trifluoromethyl radical. The resulting radical adduct is thenoxidised. Following deprotonation, the trifluoromethylatedsilyl enol ether then equilibrates to the ketone. Both the for-mation of the silyl enol ether and the trifluoromethylation stepoccur in less than 20 min overall residence time. In theseconditions, both the use of more expensive silylating agents,gaseous CF3I and transition metal photocatalysts are avoidedby employing Eosin Y as an environmentally benign and in-expensive photoorganocatalyst .
From the viewpoint of atom economy, CF3I is an at-tractive trifluoromethyl source, forming only iodide aswaste product. Although perfluoroalkylation starting fromC-5 chains can be performed under homogeneous reactionconditions as the perfluoroiodoalkanes become liquids atambient temperatures, CF3I is a gaseous reagent, which iscumbersome to handle under batch conditions, while gas-es can be conveniently handled under flow conditions.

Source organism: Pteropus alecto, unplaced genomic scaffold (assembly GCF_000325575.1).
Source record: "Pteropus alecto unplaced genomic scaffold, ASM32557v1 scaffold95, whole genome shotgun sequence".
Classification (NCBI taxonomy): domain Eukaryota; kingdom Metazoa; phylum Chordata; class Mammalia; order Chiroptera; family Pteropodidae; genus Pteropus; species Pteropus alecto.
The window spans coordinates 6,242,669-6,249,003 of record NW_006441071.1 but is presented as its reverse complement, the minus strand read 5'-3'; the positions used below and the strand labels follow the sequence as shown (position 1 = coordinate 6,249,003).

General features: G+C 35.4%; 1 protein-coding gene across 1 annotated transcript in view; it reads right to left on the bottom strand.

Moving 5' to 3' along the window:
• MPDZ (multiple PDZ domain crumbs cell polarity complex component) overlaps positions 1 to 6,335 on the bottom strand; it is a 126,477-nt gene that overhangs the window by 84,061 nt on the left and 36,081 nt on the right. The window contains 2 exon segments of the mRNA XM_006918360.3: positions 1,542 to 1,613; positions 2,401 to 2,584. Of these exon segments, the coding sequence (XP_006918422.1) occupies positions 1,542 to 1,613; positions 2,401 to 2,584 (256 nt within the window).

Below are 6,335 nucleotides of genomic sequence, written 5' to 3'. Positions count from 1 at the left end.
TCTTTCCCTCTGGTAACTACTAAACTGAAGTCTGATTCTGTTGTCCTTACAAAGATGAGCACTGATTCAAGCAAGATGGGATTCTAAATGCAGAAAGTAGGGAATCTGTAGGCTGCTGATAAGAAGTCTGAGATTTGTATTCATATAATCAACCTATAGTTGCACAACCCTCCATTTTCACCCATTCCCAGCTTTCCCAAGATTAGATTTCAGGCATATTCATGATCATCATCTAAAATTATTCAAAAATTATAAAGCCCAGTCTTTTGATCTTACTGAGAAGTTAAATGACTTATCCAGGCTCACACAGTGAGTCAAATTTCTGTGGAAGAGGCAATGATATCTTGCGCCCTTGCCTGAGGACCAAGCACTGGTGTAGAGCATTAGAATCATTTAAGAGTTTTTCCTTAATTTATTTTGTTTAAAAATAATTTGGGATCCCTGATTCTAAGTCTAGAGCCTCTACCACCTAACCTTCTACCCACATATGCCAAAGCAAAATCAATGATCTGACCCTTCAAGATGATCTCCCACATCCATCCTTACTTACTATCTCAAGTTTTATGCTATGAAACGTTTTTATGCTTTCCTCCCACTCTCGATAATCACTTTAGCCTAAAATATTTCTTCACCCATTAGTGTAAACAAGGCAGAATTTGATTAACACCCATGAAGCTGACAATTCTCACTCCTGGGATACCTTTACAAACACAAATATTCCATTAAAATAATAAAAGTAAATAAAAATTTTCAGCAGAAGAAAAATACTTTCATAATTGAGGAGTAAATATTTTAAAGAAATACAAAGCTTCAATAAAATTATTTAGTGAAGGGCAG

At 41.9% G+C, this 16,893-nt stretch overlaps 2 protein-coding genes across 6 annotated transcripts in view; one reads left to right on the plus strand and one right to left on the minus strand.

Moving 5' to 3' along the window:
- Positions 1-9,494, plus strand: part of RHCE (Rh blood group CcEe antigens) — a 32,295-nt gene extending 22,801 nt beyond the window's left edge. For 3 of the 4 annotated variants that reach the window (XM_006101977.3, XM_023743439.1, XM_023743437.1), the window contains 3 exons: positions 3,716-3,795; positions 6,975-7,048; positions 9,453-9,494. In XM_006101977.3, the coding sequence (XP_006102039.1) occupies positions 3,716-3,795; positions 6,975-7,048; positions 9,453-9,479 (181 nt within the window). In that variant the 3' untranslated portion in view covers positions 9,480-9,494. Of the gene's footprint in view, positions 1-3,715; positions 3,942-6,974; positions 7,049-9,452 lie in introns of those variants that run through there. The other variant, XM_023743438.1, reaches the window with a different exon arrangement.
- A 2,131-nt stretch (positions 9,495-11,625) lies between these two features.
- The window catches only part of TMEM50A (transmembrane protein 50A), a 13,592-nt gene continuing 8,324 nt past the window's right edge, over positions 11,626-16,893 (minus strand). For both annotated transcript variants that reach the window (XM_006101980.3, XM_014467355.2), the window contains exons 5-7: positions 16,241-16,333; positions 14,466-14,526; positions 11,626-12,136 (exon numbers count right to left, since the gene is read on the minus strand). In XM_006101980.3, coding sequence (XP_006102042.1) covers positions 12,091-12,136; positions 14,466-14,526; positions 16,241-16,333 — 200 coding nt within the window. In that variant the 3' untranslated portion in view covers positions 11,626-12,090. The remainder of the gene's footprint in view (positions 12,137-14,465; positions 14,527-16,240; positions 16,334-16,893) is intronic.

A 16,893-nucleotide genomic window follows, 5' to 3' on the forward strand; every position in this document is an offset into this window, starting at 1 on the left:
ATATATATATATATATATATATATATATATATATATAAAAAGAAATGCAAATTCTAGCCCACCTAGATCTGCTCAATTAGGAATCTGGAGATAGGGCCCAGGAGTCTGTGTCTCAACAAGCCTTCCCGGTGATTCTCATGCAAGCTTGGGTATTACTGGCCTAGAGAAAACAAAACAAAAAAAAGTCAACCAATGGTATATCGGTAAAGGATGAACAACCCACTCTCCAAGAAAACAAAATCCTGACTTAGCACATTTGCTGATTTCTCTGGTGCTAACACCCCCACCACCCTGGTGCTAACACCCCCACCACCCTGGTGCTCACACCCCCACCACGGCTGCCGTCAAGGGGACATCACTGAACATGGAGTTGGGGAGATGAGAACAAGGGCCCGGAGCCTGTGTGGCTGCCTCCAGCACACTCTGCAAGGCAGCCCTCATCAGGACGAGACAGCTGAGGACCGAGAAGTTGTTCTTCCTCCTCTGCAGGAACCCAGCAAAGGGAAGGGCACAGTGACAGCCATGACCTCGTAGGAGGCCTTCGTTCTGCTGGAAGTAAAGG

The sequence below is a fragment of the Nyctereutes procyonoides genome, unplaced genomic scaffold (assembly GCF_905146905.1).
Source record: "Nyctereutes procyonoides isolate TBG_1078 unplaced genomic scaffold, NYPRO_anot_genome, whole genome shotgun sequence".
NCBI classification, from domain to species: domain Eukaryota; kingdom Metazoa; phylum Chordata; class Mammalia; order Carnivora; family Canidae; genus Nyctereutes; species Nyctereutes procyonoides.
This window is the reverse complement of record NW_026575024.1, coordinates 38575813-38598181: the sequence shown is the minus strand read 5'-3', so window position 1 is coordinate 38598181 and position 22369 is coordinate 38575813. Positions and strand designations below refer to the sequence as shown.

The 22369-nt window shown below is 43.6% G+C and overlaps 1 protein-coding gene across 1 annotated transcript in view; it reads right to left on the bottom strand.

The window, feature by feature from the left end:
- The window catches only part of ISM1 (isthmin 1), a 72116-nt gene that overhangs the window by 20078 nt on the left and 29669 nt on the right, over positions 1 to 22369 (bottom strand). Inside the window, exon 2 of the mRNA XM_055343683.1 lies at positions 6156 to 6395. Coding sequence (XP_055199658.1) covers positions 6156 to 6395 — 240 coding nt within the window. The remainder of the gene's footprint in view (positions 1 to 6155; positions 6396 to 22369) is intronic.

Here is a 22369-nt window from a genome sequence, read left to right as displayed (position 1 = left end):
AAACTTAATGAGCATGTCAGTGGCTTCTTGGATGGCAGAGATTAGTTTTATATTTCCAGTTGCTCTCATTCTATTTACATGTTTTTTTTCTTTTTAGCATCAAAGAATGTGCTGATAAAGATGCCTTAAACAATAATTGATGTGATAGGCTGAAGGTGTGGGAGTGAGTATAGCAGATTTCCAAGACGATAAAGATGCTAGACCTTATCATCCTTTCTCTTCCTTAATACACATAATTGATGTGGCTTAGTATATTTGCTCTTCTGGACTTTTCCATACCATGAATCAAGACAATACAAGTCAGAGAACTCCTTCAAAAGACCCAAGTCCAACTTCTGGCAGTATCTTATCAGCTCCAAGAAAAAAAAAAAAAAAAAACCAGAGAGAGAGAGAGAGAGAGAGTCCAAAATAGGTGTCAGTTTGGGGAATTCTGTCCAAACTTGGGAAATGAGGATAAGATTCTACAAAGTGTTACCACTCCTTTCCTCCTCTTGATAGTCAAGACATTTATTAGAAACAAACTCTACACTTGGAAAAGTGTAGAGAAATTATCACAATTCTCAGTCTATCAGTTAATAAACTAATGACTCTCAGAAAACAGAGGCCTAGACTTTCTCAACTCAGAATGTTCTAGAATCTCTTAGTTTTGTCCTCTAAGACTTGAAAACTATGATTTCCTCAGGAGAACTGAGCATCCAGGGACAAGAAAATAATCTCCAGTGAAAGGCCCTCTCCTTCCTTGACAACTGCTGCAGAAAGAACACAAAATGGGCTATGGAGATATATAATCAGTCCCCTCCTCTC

Noël et al. developed a photocatalytic protocol for thetrifluoromethylation and perfluoroalkylation of heteroareneswithCF3I under continuous-flow with a [Ru(bpy)3]Cl2 photocatalystand TMEDA (N,N,N′,N′-tetramethylethane-1,2-diamine) as thebase. The trifluoromethylation and perfluoroalkylation can beperformed in
SETwith TMEDAwhich serves as a sacrificial electron donor,forming a Ru(I) species which can then reduce thetrifluoromethyl iodide, generating the iodide ion and thetrifluoromethyl radical. After addition of the trifluoromethylradical to the arene, the resulting adduct is thought to beoxidised by the radical cation of TMEDA and then undergoesrearomatisation through the loss of a proton.
Leaving the realm of Minisci-type reactions (i.e. the radicalC − H functionalization of arenes), the conditions wereadapted to the functionalization of styrenes, which are
challenging substrates in radical reactions due to their tenden-cy towards polymerisation and oxidation. In fact, the low ox-idation potentials of styrenes allow their anti-Markovnikovfunctionalization with nucleophiles, an approach pioneeredb y t h e g r o u p o f N i c ew i c z [ 8 9 – 9 6 ] . R a d i c a ltrifluoromethylations of styrenes were reported requiringelectron-donating groups in the ortho position or β-substitu-tion on the olefin tail [94, 97]. When the trifluoromethylationis performed in the presence of the powerfully reducingphotocatalyst fac-Ir(ppy)3, Stern-Volmer kinetics proved the